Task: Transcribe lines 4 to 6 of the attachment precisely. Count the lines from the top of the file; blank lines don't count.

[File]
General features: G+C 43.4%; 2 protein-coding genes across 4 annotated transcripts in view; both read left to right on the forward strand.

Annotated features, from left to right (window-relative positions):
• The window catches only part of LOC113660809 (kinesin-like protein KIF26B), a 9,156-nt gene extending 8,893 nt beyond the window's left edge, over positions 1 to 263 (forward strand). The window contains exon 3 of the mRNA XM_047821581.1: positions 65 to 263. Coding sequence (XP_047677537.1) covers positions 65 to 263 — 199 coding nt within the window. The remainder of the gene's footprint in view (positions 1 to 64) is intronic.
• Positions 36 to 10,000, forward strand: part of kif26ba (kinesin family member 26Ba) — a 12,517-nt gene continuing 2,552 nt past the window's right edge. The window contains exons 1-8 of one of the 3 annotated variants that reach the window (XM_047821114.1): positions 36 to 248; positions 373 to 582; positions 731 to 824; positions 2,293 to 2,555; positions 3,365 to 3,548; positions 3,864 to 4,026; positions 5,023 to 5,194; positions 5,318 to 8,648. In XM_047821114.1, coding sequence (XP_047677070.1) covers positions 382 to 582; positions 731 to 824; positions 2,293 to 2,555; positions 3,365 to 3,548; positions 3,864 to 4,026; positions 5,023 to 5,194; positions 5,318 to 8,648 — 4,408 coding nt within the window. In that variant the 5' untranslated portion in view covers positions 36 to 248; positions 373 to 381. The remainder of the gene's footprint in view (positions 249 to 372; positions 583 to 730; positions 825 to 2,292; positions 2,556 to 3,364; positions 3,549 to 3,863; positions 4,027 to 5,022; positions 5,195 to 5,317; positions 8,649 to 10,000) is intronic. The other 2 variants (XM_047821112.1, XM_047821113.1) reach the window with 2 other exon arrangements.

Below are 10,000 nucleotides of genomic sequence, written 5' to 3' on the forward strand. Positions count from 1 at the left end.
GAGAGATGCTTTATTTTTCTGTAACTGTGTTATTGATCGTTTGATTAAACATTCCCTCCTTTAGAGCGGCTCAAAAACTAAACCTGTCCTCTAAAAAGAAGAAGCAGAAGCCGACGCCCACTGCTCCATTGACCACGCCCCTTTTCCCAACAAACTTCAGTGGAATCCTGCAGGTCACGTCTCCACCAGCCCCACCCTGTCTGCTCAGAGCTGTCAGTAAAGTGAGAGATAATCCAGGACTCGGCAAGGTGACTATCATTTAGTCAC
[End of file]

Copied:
• Positions 36 to 10,000, forward strand: part of kif26ba (kinesin family member 26Ba) — a 12,517-nt gene continuing 2,552 nt past the window's right edge. The window contains exons 1-8 of one of the 3 annotated variants that reach the window (XM_047821114.1): positions 36 to 248; positions 373 to 582; positions 731 to 824; positions 2,293 to 2,555; positions 3,365 to 3,548; positions 3,864 to 4,026; positions 5,023 to 5,194; positions 5,318 to 8,648. In XM_047821114.1, coding sequence (XP_047677070.1) covers positions 382 to 582; positions 731 to 824; positions 2,293 to 2,555; positions 3,365 to 3,548; positions 3,864 to 4,026; positions 5,023 to 5,194; positions 5,318 to 8,648 — 4,408 coding nt within the window. In that variant the 5' untranslated portion in view covers positions 36 to 248; positions 373 to 381. The remainder of the gene's footprint in view (positions 249 to 372; positions 583 to 730; positions 825 to 2,292; positions 2,556 to 3,364; positions 3,549 to 3,863; positions 4,027 to 5,022; positions 5,195 to 5,317; positions 8,649 to 10,000) is intronic. The other 2 variants (XM_047821112.1, XM_047821113.1) reach the window with 2 other exon arrangements.

Below are 10,000 nucleotides of genomic sequence, written 5' to 3' on the forward strand. Positions count from 1 at the left end.
GAGAGATGCTTTATTTTTCTGTAACTGTGTTATTGATCGTTTGATTAAACATTCCCTCCTTTAGAGCGGCTCAAAAACTAAACCTGTCCTCTAAAAAGAAGAAGCAGAAGCCGACGCCCACTGCTCCATTGACCACGCCCCTTTTCCCAACAAACTTCAGTGGAATCCTGCAGGTCACGTCTCCACCAGCCCCACCCTGTCTGCTCAGAGCTGTCAGTAAAGTGAGAGATAATCCAGGACTCGGCAAGGTGACTATCATTTAGTCAC